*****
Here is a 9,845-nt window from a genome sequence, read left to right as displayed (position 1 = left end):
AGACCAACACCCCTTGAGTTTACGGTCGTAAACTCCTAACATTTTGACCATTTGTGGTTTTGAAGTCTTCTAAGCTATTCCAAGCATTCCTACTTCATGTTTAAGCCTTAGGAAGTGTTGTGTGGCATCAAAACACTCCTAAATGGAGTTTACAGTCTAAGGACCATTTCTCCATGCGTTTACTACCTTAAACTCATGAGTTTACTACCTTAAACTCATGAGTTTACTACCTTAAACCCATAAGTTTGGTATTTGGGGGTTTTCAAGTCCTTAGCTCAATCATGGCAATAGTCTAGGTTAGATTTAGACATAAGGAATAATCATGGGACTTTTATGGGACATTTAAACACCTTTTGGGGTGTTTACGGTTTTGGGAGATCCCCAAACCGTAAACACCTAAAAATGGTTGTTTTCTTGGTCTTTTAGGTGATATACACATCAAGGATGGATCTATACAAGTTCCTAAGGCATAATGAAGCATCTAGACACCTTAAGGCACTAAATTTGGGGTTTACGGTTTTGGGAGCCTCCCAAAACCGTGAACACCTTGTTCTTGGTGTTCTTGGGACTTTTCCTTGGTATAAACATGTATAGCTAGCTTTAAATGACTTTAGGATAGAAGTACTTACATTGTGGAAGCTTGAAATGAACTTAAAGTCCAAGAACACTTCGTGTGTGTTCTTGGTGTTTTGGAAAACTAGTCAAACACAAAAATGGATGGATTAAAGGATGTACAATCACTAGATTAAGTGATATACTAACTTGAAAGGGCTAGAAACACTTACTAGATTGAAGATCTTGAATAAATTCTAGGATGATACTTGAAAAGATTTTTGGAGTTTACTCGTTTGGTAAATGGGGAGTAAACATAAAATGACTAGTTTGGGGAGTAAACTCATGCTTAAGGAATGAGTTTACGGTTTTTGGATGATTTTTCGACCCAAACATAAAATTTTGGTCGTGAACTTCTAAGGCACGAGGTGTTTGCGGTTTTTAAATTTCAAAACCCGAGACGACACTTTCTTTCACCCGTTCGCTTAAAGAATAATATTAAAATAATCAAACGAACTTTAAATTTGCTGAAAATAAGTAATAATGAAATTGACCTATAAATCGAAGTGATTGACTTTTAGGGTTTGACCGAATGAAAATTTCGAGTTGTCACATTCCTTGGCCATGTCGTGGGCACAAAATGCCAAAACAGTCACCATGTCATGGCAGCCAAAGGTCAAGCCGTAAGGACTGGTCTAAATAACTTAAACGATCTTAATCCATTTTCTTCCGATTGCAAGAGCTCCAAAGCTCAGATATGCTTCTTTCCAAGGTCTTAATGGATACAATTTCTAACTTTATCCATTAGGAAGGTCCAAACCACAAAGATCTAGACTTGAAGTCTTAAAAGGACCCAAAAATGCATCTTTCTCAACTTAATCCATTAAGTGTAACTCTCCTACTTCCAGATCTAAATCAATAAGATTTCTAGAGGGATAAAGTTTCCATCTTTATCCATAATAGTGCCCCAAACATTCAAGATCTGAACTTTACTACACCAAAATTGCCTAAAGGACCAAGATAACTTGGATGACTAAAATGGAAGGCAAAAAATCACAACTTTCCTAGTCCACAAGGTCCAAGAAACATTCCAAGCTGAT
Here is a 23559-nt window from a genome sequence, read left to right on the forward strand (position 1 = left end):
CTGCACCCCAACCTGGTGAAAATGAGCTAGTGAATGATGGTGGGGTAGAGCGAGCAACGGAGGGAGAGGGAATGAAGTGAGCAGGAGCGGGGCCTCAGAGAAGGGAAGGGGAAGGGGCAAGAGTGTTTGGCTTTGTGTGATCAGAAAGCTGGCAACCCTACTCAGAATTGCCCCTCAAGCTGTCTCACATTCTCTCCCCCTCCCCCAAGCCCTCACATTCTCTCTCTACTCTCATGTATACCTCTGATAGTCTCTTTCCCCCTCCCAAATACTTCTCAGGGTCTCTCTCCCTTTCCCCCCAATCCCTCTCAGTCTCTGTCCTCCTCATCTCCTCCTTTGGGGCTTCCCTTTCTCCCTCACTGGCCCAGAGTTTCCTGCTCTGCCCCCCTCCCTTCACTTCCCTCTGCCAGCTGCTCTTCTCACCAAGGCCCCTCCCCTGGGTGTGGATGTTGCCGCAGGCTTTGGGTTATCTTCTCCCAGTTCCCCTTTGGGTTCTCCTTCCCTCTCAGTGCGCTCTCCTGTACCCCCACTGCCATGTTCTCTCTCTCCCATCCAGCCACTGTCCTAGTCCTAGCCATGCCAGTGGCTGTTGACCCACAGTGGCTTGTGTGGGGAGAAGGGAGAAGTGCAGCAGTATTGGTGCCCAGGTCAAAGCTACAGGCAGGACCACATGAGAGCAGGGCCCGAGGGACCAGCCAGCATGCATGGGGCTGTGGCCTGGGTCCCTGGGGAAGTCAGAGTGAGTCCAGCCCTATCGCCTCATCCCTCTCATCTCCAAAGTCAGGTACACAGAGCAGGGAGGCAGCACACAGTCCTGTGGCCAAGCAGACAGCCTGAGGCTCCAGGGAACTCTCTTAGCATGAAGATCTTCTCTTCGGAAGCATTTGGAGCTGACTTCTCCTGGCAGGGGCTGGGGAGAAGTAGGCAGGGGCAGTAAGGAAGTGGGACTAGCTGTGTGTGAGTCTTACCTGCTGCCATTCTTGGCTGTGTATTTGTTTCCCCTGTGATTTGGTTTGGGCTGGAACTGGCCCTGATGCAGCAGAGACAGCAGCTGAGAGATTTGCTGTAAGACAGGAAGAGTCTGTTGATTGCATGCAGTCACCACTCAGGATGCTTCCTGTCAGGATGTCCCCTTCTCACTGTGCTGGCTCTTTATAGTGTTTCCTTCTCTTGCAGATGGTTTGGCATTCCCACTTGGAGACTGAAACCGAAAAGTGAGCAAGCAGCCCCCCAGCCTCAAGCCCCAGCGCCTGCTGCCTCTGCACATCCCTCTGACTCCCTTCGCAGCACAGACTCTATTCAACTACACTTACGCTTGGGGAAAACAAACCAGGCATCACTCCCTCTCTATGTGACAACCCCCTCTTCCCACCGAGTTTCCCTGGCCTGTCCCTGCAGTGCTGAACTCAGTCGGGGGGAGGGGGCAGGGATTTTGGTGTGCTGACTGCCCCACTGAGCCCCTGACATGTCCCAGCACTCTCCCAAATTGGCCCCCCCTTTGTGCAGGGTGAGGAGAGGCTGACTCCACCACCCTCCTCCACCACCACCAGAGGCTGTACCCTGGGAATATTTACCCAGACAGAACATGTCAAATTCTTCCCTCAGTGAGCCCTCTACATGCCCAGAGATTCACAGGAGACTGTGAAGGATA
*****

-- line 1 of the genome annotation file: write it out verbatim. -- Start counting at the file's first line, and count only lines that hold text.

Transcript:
Here is a 9,845-nt window from a genome sequence, read left to right as displayed (position 1 = left end):